(Jewish Telegraphic Agency)
Having spent four months in military prison for refusal to obey his superior’s order to shave off his beard, in accordance with army regulations. Hirsch Frenkel, Rabbinic student of Tarnopol emerged from prison today with a new beard.
Frenkel faced his beard problem all over again when he rejoined his regiment and declared with the same determination which brought him before the military court which sentenced him to jail that he cannot, in conscience, violate the Biblical injunction against shaving his beard.
The sergeant ordered him to appear in line cleanshaven, but the Rabbinic student addressed a new petition to the military authorities and to Prime Minister Bartel to grant him permission to keep his beard.
DR. KLIGLER ASKS SUPPORT FOR HEBREW UNIVERSITY
A plea for greater financial support on the part of American Jewry for the Hebrew University in Jerusalem was voiced by Dr. I.J. Kligler, head of the Hygiene Department of the University in a talk before the students and faculty of the Training School for Jewish Social Work.
“The Hebrew University is attempting to carry out fundamental research on all subjects pertaining to Jewish history, Jewish literature and the Jewish past and, from a scientific stand-point, it is attempting to investigate all problems confronting life in Palestine in order to build up the country,” Dr. Kliger declared. “In order to carryout its program, the University depends upon support from the Jews of America, particularly.”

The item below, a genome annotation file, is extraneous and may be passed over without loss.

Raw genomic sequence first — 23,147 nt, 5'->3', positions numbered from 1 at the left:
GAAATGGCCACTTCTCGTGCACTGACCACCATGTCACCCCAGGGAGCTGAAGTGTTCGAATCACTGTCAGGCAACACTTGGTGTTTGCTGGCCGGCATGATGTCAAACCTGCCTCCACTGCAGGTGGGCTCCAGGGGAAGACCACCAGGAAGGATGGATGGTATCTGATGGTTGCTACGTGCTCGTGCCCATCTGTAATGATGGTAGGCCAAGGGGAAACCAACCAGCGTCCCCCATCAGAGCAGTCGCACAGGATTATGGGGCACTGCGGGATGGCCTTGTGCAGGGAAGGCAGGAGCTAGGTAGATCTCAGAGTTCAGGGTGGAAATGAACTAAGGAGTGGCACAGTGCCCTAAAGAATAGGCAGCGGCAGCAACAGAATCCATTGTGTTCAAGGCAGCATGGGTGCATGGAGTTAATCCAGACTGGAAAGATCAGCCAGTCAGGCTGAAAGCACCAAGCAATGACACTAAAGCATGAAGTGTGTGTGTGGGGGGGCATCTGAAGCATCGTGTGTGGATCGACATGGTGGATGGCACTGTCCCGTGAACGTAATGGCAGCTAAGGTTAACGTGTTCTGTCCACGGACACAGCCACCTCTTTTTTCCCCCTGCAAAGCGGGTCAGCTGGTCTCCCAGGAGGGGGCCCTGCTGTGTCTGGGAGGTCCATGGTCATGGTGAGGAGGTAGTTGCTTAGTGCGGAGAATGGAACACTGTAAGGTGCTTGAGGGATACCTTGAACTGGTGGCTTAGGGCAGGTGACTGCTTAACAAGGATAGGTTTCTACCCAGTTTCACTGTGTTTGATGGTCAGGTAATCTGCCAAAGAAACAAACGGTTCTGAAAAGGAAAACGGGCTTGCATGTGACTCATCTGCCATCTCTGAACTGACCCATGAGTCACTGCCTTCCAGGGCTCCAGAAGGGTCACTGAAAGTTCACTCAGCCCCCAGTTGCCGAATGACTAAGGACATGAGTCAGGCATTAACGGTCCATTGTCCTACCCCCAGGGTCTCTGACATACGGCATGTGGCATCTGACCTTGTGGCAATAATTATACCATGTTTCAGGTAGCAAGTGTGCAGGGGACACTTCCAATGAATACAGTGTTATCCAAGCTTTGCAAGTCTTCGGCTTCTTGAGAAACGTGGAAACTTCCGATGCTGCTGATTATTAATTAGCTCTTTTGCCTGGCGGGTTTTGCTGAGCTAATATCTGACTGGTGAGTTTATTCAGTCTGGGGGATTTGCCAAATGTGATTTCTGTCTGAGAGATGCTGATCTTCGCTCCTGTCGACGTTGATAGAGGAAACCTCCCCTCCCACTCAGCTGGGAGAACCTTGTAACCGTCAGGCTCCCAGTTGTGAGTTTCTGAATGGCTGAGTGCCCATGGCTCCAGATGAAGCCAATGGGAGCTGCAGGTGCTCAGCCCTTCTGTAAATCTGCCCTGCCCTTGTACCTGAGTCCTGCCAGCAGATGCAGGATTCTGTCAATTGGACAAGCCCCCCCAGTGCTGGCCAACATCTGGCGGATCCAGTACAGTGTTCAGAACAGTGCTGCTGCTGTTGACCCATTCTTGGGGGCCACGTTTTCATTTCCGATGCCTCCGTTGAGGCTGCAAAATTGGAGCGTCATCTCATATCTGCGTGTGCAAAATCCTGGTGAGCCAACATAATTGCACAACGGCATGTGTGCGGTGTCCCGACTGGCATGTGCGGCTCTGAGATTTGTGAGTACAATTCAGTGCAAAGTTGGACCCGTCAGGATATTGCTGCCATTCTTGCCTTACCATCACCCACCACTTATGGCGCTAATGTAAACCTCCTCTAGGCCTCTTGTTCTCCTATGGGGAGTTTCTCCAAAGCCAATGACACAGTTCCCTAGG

Dr. Kliger said that there are approximately fifty members on the university staff, thirty graduate students and two hundred other students listed taking various courses in Judaica and the sciences and that a great amount of money is needed to permit these scholars to carry on their research work. Maurice J. Karpf. director of the training school, presided.
Messages of greetings from leaders throughout the country were received by the Temple Covenant of Peace, Easton, Pa., when the 86th annual anniversary of the Temple was celebrated Friday night. Among the telegrams was one from David Levy, of Bridgeport, Conn., former rabbi of the local temple, and one from Rabbi Solomon Foster, of Newark, who was present at the rededication exercises in 1907. The greetings were read to the congregation during the anniversary services.
The Archive of the Jewish Telegraphic Agency includes articles published from 1923 to 2008. Archive stories reflect the journalistic standards and practices of the time they were published.